How do I moth-proof my closet?
April 11, 2012 9:02 AM   Subscribe

How do I moth-proof my closet?

I've read the posts on storing/killing moths, but I'm looking for suggestions on how to actively protect my clothes. I don't own enough to store in boxes for the season, so most everything hangs in my closet or in in a drawer. I'm more concerned about the closet since all my wool items are there. I have a few woolen items with moth holes in them already, but haven't seen any moths fluttering about.

People have recommended lavender sachets or cedar blocks when storing clothes, does it make sense to hang a bunch of them along the closet?
posted by mlo to Home & Garden (9 answers total) 6 users marked this as a favorite
 
You can get cedar clothes hangars.
posted by exogenous at 9:29 AM on April 11, 2012


Best answer: Sunshine and fresh air are actually your biggest friends. Every season, take everything out of the closet. Get some kind of rack where you can do this in the yard. If you have no yard, open all the windows in a room. Hang everything up and inspect. Leave it all hanging to air out for at least a few hours.

Anything that has a moth hole leaves. Anything that has a moth crawling on it leaves.

If cedar hangers are cost prohibitive, you can get sachets of cedar chips and attach them in your closet at strategic points.

Nothing ever goes into the closet with food or crumbs or sweat stains. The moths are just as likely looking for an easy greasy snack as they are for your actual wooly items.

And air. Keep the air circulating in the closet, even if that means once a week you put a fan in front of your open closet door.
posted by bilabial at 10:06 AM on April 11, 2012 [1 favorite]


Yeah, cedar chips and lavender bags, replaced regularly. If they don't smell aromatic to you, they won't keep the moths away.

Keep in mind, too, that it is not the moths that nibble your woolens, it is the moth larvae. So even if you see no moths, that doesn't mean damage isn't possible.
posted by Specklet at 10:09 AM on April 11, 2012


Cedar doesn't work well. Poisons do, but who wants that? Get some garment bags and seal everything up in them. Dry cleaning items before they go into the bag is extra insurance as it will kill the bugs and eggs, at least the more old fashioned less environmentally friendly kind did. The holes can also come from carpet beetles. You won't see them flying but you might find a small beetle crawling on a woolen garment.
posted by caddis at 10:38 AM on April 11, 2012


Best answer: Since you have discovered some damage already, a thorough cleaning of all your clothes and the closet seem appropriate in order to get rid of the moths in all the different life stages. Used clothes tend to attract moths more than clean ones and there can be eggs or larvae in the cracks and edges of the closet. After everything is cleaned repellents like cedar, lavender etc. can be added.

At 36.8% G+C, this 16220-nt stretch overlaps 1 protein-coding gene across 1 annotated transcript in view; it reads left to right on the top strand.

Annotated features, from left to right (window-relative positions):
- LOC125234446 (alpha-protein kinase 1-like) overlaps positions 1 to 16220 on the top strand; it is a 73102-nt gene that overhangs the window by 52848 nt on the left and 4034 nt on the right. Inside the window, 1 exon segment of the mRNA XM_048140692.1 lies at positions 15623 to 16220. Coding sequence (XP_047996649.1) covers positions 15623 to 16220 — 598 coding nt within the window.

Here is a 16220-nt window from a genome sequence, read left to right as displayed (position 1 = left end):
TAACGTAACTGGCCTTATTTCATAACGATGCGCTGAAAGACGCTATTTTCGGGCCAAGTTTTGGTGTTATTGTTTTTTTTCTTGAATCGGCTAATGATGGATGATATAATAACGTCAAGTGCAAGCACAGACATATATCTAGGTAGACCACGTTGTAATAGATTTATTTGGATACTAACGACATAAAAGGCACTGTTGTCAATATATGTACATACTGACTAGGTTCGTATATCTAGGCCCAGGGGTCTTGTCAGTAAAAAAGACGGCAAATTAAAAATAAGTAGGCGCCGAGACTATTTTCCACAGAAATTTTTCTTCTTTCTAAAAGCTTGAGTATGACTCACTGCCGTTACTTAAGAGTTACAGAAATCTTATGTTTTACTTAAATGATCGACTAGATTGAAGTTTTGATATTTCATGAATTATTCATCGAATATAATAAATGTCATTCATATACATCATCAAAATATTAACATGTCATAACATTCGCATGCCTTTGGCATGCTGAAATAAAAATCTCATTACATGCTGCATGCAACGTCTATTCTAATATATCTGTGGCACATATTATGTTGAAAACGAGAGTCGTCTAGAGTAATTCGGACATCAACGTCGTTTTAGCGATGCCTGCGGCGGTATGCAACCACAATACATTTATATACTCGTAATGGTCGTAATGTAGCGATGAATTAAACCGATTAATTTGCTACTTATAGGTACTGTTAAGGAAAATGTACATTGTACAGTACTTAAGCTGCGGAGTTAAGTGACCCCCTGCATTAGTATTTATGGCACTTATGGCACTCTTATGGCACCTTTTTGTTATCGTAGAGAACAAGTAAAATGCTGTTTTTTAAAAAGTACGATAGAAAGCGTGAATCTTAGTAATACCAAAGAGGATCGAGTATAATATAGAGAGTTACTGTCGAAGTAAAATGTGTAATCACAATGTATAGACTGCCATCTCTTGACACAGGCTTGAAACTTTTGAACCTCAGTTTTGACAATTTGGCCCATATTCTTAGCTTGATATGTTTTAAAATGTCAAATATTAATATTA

Maybe there are some things you wear less frequently? Not enough for a whole box but maybe enough for an airtight vacuum bag like this one? I haven't used it myself though.
Here is a how to moth proof a closet on ehow and there is also some good info over at Martha's. Oh and eggs / larvae can survive in the vacuum cleaner bag.
posted by travelwithcats at 10:43 AM on April 11, 2012 [1 favorite]


moths
beetles
posted by caddis at 10:52 AM on April 11, 2012


I want to echo that moths love "used" clothes (I hate to say outright sweaty or dirty) much more than clean ones. It's a delicate balance between dry-cleaning your woolens and silks so much they wear out, and letting them get sweat and dirt stains that attract moths. Airing everything out after wearing and spot-cleaning as necessary really helps. Shake your clothes before you put them away and give them a brush-down (not necessarily with a brush, a cloth will do; the idea is to get rid of crumbs and surface soil).

It's compulsive of me but I go through my sweaters and woolens once a month to check for holes and make sure there are no moths or larvae. It's important to jump on killing the moths at the FIRST sign of them. Since you have holes and damage, now is the time to thoroughly clean everything and air out your undamaged clothes before putting them back.
posted by Rosie M. Banks at 11:28 AM on April 11, 2012 [1 favorite]


Once you get everything cleaned up and out and are moth-free, maybe grab some space bags (vacuum-sealable) to store winter woolens away during the warmer months. The little buggers can still apparently eat through plastic, but it'll take longer.
posted by pised at 3:04 PM on April 11, 2012


I find cedar quite effective. I buy cedar oil, spray some on a paper towel, and tuck i na pocket, and also spray an old towel and hang it in the closet. I shake/air out woolens regularly.
posted by theora55 at 9:01 PM on April 11, 2012


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